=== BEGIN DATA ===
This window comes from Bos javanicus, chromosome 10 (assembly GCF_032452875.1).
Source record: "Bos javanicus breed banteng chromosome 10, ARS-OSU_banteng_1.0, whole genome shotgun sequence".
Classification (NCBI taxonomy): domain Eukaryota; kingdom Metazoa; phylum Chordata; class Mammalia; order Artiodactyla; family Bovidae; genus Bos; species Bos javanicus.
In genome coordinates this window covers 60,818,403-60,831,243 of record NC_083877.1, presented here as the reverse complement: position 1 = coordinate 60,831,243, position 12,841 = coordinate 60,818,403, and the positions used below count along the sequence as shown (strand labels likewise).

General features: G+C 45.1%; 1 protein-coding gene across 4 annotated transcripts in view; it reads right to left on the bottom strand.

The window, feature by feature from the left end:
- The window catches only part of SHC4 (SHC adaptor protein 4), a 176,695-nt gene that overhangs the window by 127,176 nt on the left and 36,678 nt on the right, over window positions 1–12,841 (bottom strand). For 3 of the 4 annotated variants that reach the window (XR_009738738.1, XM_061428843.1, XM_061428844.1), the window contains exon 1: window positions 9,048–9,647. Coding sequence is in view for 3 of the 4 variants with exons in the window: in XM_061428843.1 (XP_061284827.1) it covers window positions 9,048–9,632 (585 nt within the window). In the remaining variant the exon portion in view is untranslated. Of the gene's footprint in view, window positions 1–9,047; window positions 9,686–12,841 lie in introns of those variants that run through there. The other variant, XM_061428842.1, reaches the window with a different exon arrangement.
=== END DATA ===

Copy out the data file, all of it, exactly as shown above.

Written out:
This window comes from Bos javanicus, chromosome 10 (assembly GCF_032452875.1).
Source record: "Bos javanicus breed banteng chromosome 10, ARS-OSU_banteng_1.0, whole genome shotgun sequence".
Classification (NCBI taxonomy): domain Eukaryota; kingdom Metazoa; phylum Chordata; class Mammalia; order Artiodactyla; family Bovidae; genus Bos; species Bos javanicus.
In genome coordinates this window covers 60,818,403-60,831,243 of record NC_083877.1, presented here as the reverse complement: position 1 = coordinate 60,831,243, position 12,841 = coordinate 60,818,403, and the positions used below count along the sequence as shown (strand labels likewise).

General features: G+C 45.1%; 1 protein-coding gene across 4 annotated transcripts in view; it reads right to left on the bottom strand.

The window, feature by feature from the left end:
- The window catches only part of SHC4 (SHC adaptor protein 4), a 176,695-nt gene that overhangs the window by 127,176 nt on the left and 36,678 nt on the right, over window positions 1–12,841 (bottom strand). For 3 of the 4 annotated variants that reach the window (XR_009738738.1, XM_061428843.1, XM_061428844.1), the window contains exon 1: window positions 9,048–9,647. Coding sequence is in view for 3 of the 4 variants with exons in the window: in XM_061428843.1 (XP_061284827.1) it covers window positions 9,048–9,632 (585 nt within the window). In the remaining variant the exon portion in view is untranslated. Of the gene's footprint in view, window positions 1–9,047; window positions 9,686–12,841 lie in introns of those variants that run through there. The other variant, XM_061428842.1, reaches the window with a different exon arrangement.